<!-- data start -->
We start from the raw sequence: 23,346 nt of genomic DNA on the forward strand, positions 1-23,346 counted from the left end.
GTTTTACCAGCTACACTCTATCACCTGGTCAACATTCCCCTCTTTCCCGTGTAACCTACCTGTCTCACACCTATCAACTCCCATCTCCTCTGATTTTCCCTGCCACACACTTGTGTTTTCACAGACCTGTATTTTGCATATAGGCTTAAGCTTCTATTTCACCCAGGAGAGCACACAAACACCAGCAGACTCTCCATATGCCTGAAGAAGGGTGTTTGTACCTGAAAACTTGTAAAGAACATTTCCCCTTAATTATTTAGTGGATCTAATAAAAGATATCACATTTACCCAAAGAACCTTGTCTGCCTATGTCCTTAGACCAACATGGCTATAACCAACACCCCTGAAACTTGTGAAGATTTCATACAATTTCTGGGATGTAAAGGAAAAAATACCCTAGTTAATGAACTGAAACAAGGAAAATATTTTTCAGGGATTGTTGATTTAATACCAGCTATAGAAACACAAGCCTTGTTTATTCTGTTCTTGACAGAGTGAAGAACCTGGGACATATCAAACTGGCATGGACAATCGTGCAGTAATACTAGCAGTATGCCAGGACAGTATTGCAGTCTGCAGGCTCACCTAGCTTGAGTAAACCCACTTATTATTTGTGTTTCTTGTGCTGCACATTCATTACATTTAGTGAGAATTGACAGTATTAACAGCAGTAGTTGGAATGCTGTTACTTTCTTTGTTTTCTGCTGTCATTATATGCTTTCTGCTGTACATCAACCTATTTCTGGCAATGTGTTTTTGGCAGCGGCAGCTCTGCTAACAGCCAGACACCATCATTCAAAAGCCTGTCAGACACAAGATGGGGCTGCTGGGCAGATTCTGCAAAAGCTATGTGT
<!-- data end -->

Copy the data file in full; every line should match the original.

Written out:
We start from the raw sequence: 23,346 nt of genomic DNA on the forward strand, positions 1-23,346 counted from the left end.
GTTTTACCAGCTACACTCTATCACCTGGTCAACATTCCCCTCTTTCCCGTGTAACCTACCTGTCTCACACCTATCAACTCCCATCTCCTCTGATTTTCCCTGCCACACACTTGTGTTTTCACAGACCTGTATTTTGCATATAGGCTTAAGCTTCTATTTCACCCAGGAGAGCACACAAACACCAGCAGACTCTCCATATGCCTGAAGAAGGGTGTTTGTACCTGAAAACTTGTAAAGAACATTTCCCCTTAATTATTTAGTGGATCTAATAAAAGATATCACATTTACCCAAAGAACCTTGTCTGCCTATGTCCTTAGACCAACATGGCTATAACCAACACCCCTGAAACTTGTGAAGATTTCATACAATTTCTGGGATGTAAAGGAAAAAATACCCTAGTTAATGAACTGAAACAAGGAAAATATTTTTCAGGGATTGTTGATTTAATACCAGCTATAGAAACACAAGCCTTGTTTATTCTGTTCTTGACAGAGTGAAGAACCTGGGACATATCAAACTGGCATGGACAATCGTGCAGTAATACTAGCAGTATGCCAGGACAGTATTGCAGTCTGCAGGCTCACCTAGCTTGAGTAAACCCACTTATTATTTGTGTTTCTTGTGCTGCACATTCATTACATTTAGTGAGAATTGACAGTATTAACAGCAGTAGTTGGAATGCTGTTACTTTCTTTGTTTTCTGCTGTCATTATATGCTTTCTGCTGTACATCAACCTATTTCTGGCAATGTGTTTTTGGCAGCGGCAGCTCTGCTAACAGCCAGACACCATCATTCAAAAGCCTGTCAGACACAAGATGGGGCTGCTGGGCAGATTCTGCAAAAGCTATGTGT